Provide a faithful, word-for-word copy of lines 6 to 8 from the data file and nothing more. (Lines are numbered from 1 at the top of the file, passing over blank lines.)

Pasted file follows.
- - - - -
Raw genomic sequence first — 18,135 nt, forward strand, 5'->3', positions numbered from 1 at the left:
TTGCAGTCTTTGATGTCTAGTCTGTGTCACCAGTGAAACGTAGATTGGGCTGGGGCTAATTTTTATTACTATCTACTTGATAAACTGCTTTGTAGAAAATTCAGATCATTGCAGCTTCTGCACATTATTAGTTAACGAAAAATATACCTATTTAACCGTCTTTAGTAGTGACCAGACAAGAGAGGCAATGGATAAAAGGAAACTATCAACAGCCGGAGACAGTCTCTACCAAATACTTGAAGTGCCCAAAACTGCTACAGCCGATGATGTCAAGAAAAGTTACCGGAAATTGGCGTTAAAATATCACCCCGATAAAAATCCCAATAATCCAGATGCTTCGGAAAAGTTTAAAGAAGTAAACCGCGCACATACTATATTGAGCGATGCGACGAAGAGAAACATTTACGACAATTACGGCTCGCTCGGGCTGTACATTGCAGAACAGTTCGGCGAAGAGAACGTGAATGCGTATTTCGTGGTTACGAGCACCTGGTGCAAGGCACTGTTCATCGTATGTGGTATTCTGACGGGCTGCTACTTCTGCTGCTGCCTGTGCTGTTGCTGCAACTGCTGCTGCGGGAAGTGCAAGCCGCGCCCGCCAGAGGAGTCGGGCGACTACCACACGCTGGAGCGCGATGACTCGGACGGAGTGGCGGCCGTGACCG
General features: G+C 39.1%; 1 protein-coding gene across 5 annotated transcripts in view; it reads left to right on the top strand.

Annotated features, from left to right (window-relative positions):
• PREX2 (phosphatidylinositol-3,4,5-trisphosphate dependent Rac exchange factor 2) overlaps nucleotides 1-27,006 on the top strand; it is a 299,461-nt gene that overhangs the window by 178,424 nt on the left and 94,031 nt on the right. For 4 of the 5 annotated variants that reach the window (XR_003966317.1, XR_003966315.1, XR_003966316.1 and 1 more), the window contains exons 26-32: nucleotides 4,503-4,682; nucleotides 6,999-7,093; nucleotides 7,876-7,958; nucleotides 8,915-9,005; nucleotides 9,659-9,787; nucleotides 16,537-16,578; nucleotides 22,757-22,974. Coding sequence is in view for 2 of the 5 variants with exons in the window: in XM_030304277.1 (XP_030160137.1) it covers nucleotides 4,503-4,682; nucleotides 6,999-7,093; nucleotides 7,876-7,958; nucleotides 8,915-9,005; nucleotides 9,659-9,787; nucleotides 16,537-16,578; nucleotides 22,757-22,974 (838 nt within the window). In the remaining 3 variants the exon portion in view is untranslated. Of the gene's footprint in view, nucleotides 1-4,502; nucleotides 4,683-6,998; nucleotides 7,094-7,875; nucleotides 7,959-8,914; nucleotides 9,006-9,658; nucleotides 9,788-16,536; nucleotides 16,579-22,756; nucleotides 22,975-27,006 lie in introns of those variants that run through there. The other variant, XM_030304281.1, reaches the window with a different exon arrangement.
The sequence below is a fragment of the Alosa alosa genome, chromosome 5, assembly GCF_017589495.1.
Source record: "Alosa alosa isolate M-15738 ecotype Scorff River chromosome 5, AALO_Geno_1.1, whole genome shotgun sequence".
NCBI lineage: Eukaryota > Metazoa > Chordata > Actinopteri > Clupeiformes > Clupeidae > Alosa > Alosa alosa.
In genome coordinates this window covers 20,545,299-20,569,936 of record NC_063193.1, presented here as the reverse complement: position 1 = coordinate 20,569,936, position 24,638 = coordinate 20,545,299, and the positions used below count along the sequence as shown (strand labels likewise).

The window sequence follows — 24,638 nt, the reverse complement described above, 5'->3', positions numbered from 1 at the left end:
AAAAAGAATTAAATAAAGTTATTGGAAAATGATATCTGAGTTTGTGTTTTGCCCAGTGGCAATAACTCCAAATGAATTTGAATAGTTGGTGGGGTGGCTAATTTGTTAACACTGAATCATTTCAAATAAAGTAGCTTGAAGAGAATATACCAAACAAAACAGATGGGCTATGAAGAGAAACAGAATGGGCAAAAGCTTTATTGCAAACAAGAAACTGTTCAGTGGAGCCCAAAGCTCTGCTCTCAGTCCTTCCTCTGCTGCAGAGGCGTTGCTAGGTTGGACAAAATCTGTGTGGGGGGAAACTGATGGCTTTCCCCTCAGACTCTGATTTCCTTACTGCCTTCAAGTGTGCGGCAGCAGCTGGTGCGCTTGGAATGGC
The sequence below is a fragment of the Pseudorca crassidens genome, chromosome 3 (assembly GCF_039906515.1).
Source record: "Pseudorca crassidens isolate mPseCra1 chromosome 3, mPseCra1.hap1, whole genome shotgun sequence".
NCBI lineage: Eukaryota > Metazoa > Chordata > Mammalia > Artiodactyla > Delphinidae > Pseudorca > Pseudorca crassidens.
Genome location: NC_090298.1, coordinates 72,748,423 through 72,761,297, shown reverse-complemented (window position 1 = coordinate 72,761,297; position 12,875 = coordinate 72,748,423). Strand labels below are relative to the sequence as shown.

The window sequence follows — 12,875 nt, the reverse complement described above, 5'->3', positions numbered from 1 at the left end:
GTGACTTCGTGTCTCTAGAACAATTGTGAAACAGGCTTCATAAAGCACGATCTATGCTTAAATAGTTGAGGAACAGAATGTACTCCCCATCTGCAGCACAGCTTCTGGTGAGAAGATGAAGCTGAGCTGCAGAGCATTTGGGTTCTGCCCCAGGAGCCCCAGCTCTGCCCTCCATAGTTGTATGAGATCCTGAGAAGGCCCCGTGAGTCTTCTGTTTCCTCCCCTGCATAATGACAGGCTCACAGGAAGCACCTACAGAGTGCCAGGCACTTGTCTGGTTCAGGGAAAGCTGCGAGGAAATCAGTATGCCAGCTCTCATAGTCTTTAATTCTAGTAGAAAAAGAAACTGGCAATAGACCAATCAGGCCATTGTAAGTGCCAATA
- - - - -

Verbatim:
The sequence below is a fragment of the Alosa alosa genome, chromosome 5, assembly GCF_017589495.1.
Source record: "Alosa alosa isolate M-15738 ecotype Scorff River chromosome 5, AALO_Geno_1.1, whole genome shotgun sequence".
NCBI lineage: Eukaryota > Metazoa > Chordata > Actinopteri > Clupeiformes > Clupeidae > Alosa > Alosa alosa.